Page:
Qualifying for the Olympics is an awe-inspiring feat. For U.S. sprinter Gabby Thomas, though, her exploits on the track might not be as impressive as her accomplishments in the classroom. In addition to being one of the fastest women in the world, Thomas may also be one of the smartest, especially in neurobiology, public health, and epidemiology.
Gabby Thomas’ journey to Harvard then the Olympics was unique
Gabrielle “Gabby” Thomas grew up in Georgia and moved to Massachusetts at the age of 10 after her mother, Jennifer Randall, earned a Ph.D. at Emory University and joined the faculty at UMass-Amherst, per the Washington Post.
She attended Williston Northampton School prep school as a teen, where she played soccer and basketball. Thomas stood out on the track more than anywhere else, though. The future Olympian excelled in the classroom as well, and this combination was so impressive she got into Harvard University.
At Harvard, Thomas studied neurobiology and eventually graduated with a degree in the field. However, during her time in Cambridge, she took classes about public health and the disparities Black Americans have historically faced in this area.
After graduation, she moved to Austin, Texas, to work on her master’s degree in public health and epidemiology at the University of Texas. She also trained for the Tokyo Olympics there at eth nearby Buford Bailey Track Club. Three-time Olympian Tonja Buford-Bailey leads this elite training center.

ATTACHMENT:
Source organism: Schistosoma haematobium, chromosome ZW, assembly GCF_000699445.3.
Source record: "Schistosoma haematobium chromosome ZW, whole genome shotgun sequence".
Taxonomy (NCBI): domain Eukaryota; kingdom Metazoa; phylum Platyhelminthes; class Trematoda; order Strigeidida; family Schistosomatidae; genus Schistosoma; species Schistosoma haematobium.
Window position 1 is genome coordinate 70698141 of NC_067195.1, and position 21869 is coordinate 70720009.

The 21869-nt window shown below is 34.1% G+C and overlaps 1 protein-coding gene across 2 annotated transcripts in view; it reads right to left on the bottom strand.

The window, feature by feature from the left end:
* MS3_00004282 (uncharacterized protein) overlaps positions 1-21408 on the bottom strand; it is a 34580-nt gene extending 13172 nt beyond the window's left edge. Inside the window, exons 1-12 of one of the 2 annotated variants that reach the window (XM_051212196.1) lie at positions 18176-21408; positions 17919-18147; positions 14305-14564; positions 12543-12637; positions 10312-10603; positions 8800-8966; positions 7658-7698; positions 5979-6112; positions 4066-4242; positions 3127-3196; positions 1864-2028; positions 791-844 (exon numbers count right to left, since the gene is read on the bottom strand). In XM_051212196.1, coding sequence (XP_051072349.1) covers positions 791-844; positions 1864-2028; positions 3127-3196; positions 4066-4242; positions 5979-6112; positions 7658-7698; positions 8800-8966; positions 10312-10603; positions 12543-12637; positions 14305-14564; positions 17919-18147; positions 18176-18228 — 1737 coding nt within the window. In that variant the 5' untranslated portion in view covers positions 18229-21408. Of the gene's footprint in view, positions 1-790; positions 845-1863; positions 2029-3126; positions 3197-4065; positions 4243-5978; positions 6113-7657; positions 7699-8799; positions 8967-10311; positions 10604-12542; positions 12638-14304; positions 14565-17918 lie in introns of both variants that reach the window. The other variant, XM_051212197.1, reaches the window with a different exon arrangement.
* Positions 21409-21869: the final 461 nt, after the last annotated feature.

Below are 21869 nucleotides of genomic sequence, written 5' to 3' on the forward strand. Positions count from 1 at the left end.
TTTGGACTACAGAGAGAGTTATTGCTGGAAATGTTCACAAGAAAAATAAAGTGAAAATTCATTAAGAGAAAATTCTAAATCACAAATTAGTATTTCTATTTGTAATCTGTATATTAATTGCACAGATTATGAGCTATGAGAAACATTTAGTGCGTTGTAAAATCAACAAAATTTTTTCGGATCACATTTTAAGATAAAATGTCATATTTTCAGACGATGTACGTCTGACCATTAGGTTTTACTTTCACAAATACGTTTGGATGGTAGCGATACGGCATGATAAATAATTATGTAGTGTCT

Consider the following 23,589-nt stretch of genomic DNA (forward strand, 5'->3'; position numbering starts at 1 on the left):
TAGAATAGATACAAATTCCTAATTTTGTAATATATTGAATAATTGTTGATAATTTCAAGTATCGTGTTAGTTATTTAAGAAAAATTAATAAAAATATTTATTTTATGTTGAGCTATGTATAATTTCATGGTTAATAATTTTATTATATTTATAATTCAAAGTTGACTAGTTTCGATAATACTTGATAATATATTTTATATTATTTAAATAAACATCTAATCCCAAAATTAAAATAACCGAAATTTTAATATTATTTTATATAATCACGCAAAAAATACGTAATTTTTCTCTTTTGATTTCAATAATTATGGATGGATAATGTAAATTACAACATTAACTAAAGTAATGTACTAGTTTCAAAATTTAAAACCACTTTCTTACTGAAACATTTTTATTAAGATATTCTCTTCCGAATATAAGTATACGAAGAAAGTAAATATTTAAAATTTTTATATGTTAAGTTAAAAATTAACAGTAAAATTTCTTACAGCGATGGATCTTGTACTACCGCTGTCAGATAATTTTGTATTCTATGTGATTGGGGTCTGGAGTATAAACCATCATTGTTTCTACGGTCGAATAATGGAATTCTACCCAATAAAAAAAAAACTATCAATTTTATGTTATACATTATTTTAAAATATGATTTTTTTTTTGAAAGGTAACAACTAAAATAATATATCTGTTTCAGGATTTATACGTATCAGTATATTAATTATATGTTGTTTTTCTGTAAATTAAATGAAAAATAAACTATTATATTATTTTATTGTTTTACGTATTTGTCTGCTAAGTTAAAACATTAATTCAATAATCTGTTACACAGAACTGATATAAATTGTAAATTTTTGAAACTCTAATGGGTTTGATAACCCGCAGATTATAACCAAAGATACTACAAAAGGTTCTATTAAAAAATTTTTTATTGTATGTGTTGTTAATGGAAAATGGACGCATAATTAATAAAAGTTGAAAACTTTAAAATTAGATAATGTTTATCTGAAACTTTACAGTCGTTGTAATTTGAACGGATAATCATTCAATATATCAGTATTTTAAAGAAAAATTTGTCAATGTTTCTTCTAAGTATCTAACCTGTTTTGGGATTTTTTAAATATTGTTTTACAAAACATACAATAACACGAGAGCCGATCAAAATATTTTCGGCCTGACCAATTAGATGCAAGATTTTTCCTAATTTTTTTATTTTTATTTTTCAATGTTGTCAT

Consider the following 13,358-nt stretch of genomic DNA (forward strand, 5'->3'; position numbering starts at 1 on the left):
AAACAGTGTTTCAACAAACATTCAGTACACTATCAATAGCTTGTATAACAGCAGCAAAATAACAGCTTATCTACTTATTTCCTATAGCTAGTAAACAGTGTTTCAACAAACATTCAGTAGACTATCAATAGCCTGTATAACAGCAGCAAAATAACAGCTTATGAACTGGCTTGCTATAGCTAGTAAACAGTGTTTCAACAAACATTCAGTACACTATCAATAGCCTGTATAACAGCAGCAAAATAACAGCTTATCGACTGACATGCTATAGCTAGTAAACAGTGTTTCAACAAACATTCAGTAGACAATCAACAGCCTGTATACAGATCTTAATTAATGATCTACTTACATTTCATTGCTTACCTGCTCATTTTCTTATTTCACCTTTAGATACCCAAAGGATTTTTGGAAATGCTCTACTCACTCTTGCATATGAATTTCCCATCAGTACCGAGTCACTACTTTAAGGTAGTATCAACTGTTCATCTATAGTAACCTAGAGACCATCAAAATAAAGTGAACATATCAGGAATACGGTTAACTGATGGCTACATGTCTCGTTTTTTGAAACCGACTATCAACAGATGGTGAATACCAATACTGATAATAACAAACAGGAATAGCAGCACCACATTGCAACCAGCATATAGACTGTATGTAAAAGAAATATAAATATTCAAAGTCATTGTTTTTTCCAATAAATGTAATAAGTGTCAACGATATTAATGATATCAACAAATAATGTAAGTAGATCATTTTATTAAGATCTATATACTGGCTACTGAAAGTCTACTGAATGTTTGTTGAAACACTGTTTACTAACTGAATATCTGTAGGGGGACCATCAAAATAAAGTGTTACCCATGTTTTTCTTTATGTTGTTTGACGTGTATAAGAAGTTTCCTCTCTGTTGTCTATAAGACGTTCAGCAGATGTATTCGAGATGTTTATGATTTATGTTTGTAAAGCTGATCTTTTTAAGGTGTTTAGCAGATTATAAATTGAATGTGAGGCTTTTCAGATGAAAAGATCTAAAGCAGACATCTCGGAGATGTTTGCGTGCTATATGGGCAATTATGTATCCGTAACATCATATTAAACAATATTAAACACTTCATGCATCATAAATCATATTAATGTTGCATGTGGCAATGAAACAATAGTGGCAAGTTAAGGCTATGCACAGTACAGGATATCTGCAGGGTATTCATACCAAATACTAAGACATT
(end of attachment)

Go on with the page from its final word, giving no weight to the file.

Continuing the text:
Harvard is where she focused on track for real
After being a multi-sport star in high school, Gabby Thomas focused on track full-time for the first time at Harvard. The results were impressive. She finished third in the 200-meter dash at the NCAA Championships as a freshman and sixth at the U.S. Olympic trials for Rio.
Following her sophomore season, Thomas’s progress slowed, and she began feeling burnt out. With the ok from her coach, Kebba Tolbert, she moved to Dakar, Senegal, in the offseason. After that experience, Thomas came back with a much clearer mindset and dominated the 200, setting a new NCAA record in the event with a 22.38.
Thomas was even better at the U.S. Olympic Track & Field Team Trials in June, heading into the reschedule 2020 Olympics. She ran 21.61 200, which is the third-best time in the event’s history, per TIME. The only better marks were both set by the world record holder and one of the fastest women of all time, Florence “Flo-Jo” Griffith-Joyner.
Gabby Thomas won the bronze medal in the 200m
In Japan, during qualifying for the 200 final, Thomas ran a 22.20. This got her into a loaded final where she faced off against some of the best sprinters in the world. In her qualifying heat, she came in third to Namibia’s Christine Mboma and Jamaica’s Elaine Thompson-Herah, who was coming off a 100-meter-dash gold. The final also included legendary Jamaican sprinter and seven-time Olympic medal-winner Shelly-Ann Fraser-Pryce.
In the medal race, Thomas improved on her qualifying time with a 21.87. It wasn’t quite fast enough to beat Mboma (21.81) or Elaine Thompson-Herah, though, who bested Thomas’ Trials time with a 21.53 to take home gold.
Gabby Thomas might not have got the result she wanted, but adding “Olympic Bronze Medalist” to her already lengthy list of accomplishments is still incredibly impressive.